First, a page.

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Who's Who - Katharine Missin, LUU International Engagement

The "Who's Who" series focuses on introducing you to key members of the International Student Mental Health project. Today we're talking to Katharine Missin, International Student Engagement Coordinator at Leeds University Union.

Tell us a bit about yourself.

Hi everyone! I’m Katharine Missin. I live in the beautiful county of North Yorkshire, not too far from the city of Leeds where I both studied at University and where I now work! I studied Chinese and Spanish from 2014-2018, the best four years of my life so far. I had the amazing opportunity to live in Shanghai, China for one year, as well as spending a term abroad living with a wonderful Spanish family in Leon, Spain.


I love learning languages and meeting people from all over the world, which is what led me to my current job at LUU. In my role, I coordinate our international engagement and make sure our global community is supported in all aspects of university life. I get to work with loads of students, including our International Officer and our fantastic International Student Advisory Board, as well as working with different teams on some amazing collaborative projects.

Outside of work, I enjoy being active and exploring the outdoors. I particularly enjoy hiking, and living in Yorkshire means I am blessed with so much beautiful scenery and landscapes.

I love travelling, but unfortunately, that’s been on hold for the past year! Last year I went on an amazing holiday where I travelled to China, South Korea and Taiwan.

I am also a massive foodie and love making new recipes and trying different countries’ cuisines. I like to use recipes from our LUU Global Student Recipe Book, which was produced last year, and features dishes submitted by our international student community at Leeds!

What do you do?

As the International Student Engagement Coordinator, I work across LUU to ensure that our services are accessible for our global community. This could be working with our activities team to deliver training, working with our marketing and communications team to produce content for our various social media platforms, putting on events which bring people together from across the world, and many other things! It is a really varied role in which I work closely with teams at LUU and across the university, such as the International Student Office, Careers Centre, Language Centre, just to name a few.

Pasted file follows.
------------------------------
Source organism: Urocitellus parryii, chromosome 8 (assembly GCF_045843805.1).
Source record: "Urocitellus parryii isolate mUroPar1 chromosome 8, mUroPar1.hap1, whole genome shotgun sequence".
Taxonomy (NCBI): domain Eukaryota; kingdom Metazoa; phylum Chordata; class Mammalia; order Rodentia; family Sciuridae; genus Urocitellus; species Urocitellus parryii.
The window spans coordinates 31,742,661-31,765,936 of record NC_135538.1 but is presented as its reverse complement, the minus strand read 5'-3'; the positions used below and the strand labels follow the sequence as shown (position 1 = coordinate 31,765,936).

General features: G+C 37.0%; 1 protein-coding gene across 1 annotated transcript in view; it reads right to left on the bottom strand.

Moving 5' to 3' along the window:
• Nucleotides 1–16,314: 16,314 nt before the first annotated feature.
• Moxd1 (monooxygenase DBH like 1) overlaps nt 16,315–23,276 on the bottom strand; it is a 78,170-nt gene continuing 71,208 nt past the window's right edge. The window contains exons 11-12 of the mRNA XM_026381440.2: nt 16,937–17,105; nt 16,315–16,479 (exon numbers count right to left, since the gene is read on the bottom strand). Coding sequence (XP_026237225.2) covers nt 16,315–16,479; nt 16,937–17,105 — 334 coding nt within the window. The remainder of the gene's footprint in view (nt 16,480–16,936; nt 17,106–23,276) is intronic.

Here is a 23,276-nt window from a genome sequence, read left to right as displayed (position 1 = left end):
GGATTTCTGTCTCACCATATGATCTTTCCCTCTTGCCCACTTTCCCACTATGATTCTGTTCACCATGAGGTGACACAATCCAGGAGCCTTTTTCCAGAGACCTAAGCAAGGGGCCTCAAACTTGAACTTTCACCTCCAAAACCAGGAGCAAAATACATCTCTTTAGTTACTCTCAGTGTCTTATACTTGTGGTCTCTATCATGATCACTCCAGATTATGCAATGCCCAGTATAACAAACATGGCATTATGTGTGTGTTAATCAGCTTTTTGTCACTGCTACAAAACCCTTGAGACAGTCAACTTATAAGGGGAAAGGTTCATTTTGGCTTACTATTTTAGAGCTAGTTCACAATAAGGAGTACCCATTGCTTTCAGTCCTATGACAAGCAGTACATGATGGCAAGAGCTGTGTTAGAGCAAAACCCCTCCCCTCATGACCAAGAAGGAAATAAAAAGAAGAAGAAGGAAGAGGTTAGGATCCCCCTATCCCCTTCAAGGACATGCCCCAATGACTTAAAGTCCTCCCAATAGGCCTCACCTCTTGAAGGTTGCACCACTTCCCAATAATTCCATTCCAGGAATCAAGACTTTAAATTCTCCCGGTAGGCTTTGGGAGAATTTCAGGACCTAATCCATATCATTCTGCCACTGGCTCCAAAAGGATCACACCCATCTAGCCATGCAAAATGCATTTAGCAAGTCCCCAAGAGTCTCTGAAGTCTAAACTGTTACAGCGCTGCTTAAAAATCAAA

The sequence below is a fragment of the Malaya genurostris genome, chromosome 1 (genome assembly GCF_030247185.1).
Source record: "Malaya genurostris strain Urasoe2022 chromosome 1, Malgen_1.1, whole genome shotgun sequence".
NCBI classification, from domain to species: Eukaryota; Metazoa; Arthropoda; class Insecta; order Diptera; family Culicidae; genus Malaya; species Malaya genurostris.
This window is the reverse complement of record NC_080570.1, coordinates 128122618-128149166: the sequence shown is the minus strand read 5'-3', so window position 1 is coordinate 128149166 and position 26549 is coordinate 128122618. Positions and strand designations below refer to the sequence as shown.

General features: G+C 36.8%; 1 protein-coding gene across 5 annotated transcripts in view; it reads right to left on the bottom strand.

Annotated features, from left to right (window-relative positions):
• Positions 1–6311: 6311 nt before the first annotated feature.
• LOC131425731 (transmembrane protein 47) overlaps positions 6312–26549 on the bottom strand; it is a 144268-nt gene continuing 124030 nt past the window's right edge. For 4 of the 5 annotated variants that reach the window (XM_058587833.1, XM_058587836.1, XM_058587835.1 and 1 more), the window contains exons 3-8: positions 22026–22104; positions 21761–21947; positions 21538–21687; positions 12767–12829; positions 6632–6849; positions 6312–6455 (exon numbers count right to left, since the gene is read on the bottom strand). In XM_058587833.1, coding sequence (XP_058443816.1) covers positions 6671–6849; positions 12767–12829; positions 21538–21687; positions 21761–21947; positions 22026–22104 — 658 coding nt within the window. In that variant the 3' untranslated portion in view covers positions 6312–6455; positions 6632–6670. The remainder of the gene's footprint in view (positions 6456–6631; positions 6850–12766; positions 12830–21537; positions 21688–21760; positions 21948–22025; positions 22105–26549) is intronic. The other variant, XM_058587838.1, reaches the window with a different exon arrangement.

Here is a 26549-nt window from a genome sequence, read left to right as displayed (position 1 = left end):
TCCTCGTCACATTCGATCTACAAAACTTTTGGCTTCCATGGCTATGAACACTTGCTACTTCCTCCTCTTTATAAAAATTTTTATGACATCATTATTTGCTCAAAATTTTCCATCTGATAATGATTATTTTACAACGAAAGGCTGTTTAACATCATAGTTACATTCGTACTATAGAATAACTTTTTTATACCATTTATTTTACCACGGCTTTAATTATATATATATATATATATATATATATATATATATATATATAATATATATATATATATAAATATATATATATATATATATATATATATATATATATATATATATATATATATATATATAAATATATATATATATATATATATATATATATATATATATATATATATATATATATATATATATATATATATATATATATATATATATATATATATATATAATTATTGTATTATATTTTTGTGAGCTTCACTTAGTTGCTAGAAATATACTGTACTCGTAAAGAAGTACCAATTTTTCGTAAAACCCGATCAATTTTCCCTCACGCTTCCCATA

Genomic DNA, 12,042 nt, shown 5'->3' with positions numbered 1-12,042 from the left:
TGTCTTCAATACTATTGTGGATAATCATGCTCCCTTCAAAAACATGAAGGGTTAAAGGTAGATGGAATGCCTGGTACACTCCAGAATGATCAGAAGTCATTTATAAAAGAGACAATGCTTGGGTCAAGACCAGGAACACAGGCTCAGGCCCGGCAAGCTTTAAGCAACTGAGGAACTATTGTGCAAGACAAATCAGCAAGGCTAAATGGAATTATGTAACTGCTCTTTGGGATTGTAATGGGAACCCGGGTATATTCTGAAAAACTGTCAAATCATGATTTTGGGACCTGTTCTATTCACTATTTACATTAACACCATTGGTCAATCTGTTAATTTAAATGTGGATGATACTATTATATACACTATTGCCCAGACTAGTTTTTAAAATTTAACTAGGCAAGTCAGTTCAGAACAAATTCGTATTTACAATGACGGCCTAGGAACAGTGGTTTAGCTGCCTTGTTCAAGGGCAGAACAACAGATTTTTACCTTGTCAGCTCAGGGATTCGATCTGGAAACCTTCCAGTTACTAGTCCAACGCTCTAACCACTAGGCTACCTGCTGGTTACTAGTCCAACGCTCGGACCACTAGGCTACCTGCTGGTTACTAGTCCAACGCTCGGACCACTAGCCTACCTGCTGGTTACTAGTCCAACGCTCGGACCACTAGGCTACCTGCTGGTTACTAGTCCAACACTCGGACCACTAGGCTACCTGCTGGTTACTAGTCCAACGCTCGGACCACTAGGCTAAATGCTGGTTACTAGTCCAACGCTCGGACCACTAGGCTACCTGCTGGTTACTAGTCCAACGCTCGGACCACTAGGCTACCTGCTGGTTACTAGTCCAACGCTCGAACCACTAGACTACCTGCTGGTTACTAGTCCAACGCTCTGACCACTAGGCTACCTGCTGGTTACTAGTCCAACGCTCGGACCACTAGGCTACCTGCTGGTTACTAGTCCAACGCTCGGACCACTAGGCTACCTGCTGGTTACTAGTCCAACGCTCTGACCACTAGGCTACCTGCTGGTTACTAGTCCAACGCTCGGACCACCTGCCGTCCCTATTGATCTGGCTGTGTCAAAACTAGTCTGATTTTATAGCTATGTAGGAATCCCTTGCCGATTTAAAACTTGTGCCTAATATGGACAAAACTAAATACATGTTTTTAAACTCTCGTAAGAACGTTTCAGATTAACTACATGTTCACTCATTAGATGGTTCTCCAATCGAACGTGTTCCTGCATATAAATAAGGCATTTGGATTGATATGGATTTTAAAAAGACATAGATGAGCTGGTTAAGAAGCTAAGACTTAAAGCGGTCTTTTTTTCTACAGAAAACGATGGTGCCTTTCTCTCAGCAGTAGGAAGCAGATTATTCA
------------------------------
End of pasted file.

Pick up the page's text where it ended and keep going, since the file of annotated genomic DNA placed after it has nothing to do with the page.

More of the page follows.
I support the International Officer to deliver their manifesto points and raise the profile of our global community at Leeds. We also work together to chair the International Student Advisory Board, a brand new representative board for 2020, which is made up of 30 international students. We established the ISAB this year to really make sure we put international student voices at the heart of everything we do at Leeds.

Why did you get involved in the project?

Having studied abroad myself and experienced the rollercoaster that is getting used to a new culture, exploring a new country and experiencing life whilst learning a new language, I understand first hand how difficult it can be to be an international student at university. I can now say that studying abroad was the best year of my life, but I also understand it has its challenges, and I want to make sure that here in the UK we are supporting international students in the best way possible. The project is a fantastic opportunity to share best practice and work together to create a positive impact on the future.

I also think that looking after our mental health and wellbeing is so important, especially in current circumstances. This is more vital than ever. I feel like this project is an amazing way to keep growing the assistance that we offer students and make sure that everyone who decides to study in the UK has a lasting positive impression from the welcome and support that they have received here.


Tell us about your header photo.

This was a photo of me from September 2019 when I was lucky enough to visit the Leeds-Southwest Jiaotong Joint School in Chengdu, China. On the weekend of our trip, we got some free time, and I signed up to be a panda keeper for a day at a conservation centre which rescues pandas who are sick or injured so that they can receive medical care. This day was an absolute dream come true for me, and I got to feed the pandas, prepare their food, had a tour around the base and also had to clean out the enclosures (not such a dream come true). I am so lucky to have travelled around many parts of China both on my year abroad, and multiple trips since and honestly can say it is one of the most welcoming, diverse and exciting countries you could ever visit. Hopefully, I will be able to make another trip sometime soon!

Working in Partnership The project is nation-wide, and we're making a real effort to engage with everyone interested in international student mental health, including universities, mental health services, students unions, sector bodies, charities and organisations such a private student accommodation. The project is led by the University of Nottingham, in partnership with the University of Nottingham Students' Union, University of Leeds, Leeds University Union, SOAS, SOAS Students' Union, Student Minds and Campuslife Ltd.

Project funded as part of the Office for Students Mental Health Challenge Competition.

Photo Credits Owned by Helen Coombes

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